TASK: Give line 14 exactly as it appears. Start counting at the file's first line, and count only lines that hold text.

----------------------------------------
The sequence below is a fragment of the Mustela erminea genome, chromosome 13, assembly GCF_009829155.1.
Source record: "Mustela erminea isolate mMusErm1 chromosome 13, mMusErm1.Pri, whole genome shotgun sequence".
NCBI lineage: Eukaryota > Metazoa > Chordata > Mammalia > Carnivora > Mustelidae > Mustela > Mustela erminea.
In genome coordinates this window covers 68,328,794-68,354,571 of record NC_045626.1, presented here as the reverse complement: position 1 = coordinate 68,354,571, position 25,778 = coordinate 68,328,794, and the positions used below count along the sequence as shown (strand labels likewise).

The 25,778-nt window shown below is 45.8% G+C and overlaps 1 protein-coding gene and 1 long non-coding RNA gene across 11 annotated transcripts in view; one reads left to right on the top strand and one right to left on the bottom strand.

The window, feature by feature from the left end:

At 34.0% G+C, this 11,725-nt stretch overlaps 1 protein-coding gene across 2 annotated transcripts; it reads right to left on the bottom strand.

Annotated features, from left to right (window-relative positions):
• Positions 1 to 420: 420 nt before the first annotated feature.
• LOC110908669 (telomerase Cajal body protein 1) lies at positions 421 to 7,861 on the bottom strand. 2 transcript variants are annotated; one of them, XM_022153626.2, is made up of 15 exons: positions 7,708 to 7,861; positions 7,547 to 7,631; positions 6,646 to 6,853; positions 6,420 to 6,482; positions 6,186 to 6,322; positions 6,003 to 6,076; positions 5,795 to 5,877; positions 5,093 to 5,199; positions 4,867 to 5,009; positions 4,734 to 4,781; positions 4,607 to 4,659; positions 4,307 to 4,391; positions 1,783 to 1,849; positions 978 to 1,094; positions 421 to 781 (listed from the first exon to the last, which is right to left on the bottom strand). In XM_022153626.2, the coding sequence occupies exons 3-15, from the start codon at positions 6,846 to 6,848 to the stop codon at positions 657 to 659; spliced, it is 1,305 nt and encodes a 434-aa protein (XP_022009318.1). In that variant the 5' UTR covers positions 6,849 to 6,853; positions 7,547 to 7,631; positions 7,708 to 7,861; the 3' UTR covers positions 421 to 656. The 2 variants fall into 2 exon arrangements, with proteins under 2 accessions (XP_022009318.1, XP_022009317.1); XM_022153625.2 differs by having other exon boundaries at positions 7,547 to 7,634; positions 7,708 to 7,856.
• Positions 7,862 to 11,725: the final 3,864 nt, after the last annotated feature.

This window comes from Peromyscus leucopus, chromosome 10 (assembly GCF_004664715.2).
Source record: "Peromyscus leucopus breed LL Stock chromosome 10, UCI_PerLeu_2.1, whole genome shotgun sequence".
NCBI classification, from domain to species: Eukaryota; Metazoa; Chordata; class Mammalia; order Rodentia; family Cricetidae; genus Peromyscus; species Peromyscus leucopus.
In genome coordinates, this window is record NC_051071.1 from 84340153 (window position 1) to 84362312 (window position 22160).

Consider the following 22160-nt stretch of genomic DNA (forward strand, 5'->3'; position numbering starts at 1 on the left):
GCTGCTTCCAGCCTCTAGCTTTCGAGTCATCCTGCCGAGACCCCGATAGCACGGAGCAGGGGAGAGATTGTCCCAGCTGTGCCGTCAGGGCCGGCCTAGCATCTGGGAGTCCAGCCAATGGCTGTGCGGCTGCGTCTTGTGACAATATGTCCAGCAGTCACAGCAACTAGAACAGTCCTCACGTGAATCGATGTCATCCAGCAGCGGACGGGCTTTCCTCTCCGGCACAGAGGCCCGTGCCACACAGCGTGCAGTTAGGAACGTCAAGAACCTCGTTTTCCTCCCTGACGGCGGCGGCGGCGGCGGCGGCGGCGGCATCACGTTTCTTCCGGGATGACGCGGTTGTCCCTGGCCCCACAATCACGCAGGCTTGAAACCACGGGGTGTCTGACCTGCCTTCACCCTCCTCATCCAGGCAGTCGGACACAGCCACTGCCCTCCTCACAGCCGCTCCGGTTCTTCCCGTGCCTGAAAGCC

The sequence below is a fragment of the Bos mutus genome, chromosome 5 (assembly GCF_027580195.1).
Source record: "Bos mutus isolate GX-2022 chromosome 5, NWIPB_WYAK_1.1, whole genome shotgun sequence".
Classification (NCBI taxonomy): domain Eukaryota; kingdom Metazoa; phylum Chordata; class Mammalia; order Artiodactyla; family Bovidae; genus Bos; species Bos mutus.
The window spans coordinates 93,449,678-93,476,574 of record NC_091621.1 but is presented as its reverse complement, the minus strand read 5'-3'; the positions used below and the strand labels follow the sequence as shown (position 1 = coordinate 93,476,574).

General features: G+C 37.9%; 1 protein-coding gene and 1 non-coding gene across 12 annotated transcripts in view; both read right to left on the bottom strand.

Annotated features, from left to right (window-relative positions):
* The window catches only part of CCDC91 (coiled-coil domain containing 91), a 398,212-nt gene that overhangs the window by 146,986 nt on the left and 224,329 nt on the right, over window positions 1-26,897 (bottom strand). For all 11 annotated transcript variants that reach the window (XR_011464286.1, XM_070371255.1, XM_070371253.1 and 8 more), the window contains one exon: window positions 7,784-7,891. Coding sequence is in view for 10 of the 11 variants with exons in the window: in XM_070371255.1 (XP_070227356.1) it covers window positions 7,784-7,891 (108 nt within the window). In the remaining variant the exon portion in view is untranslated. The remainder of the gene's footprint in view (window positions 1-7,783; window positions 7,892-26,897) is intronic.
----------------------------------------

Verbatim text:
NCBI classification, from domain to species: Eukaryota; Metazoa; Chordata; class Mammalia; order Rodentia; family Cricetidae; genus Peromyscus; species Peromyscus leucopus.